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Better Than Google

Many of you savvy investors out there are familiar with Value Line, but how many of you are aware how it began?   Did you know that the real bottom dropped out of the stock market, not in the intial crash of 1929, but in 1932, when stocks were worth only 10% of their pre-crash value?  A young employee of Moody's at the time, was horrifed that his mother's entire nest egg was wipedout, and soon he was out of a job. Noting that there was no system for rating stocks, he decided to work on his theory of value line rating. This young man, Arnold Bernhard, decided to "find and disclose a standard of normal value which would so enlighten the investing public that the extremes of 1929 and 1932 could never again be repeated."  Thus, Value Line was born. Value Line is available through our database page, and has proved immensely popular with our patrons.  It is easy to use and includes all the great features, and more, that has made Value Line the gold standard for today's investors.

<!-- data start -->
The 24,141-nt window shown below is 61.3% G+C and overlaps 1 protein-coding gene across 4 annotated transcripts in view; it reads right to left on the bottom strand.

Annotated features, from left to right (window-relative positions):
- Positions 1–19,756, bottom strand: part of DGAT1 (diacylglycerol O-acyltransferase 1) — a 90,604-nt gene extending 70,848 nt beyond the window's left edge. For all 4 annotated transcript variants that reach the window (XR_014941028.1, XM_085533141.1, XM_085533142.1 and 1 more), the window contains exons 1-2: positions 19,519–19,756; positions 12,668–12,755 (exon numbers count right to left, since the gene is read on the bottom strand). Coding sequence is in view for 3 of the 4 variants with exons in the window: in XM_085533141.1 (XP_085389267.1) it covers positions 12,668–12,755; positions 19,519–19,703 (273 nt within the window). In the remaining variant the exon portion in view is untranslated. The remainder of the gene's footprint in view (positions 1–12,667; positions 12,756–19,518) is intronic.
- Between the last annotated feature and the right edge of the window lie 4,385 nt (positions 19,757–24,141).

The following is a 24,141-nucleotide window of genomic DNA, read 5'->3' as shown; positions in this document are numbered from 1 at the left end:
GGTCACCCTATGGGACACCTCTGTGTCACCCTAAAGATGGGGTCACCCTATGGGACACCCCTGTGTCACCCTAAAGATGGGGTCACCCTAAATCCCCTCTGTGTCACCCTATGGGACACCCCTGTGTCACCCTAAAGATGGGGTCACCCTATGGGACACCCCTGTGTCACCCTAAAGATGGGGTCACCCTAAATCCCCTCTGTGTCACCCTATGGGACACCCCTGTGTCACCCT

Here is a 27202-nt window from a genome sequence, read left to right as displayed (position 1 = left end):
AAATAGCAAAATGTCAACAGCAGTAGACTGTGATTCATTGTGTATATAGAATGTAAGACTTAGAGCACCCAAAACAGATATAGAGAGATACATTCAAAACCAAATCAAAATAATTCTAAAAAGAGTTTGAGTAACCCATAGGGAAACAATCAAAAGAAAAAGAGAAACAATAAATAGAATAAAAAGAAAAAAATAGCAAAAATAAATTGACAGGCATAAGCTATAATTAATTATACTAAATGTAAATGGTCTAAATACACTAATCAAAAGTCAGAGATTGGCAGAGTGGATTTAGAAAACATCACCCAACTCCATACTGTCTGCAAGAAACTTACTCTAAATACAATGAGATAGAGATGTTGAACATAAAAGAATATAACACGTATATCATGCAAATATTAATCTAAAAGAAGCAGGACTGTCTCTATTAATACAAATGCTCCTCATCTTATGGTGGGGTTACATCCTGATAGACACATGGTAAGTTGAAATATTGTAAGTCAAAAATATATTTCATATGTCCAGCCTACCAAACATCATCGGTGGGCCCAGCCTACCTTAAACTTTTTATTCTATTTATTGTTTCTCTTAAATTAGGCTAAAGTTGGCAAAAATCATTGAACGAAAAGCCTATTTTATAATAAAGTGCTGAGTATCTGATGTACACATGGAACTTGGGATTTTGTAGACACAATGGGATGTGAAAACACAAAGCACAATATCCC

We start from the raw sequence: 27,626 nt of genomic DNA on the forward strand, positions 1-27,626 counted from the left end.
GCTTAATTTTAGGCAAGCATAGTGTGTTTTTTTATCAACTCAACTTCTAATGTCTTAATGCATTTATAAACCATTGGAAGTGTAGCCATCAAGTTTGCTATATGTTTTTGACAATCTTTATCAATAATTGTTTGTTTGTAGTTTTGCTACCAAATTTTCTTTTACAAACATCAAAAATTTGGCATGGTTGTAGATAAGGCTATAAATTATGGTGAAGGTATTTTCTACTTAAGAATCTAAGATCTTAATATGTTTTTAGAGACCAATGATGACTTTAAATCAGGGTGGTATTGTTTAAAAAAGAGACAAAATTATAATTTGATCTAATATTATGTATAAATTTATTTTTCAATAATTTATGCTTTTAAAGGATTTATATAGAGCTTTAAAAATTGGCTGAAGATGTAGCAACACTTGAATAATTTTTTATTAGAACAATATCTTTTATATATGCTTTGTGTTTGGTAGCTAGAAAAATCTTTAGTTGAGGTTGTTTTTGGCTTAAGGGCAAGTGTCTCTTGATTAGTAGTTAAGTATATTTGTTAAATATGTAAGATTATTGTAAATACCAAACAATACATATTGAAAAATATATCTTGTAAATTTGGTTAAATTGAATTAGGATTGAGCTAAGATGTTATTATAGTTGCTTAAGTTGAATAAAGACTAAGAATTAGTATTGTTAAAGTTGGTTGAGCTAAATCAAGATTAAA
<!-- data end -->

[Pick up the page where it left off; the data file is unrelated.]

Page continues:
Another trusted source for smart investors is Morningstar Investment Research Center.  This versatile company gives sage advice on stocks, mutual funds, ETFs and markets.  A rookie, compared to value Line, it was started in 1984 by Joe Manuseto.  Inspired by Warren Buffett's example, he became a stock analyst, but realized he wanted to bring rigorous analysis to mutual funds.  Thus, Morningstar was born. Like its sister database, Value Line, is easy to use and contains loads of timely business information.

New City Library subscribes to both databases.  We formerly had each in print, but found that on-line is faster and more convenient than print. Not to mention both are accessible remotely.  In fact,  Morningstar no longer even offers a print version. Since both databases are pricey for the individual, we are pleased to be able to offer them to our patrons through our website's database page.

 Is there a difference between the two products? Which should be trusted? Some people use Value Line for stocks, and Morningstar for mutual funds, since that is what each started with before they branched out into each other's territories. However, why not check with both services?  It is like getting a second opinion from another doctor, and it couldn't hurt.

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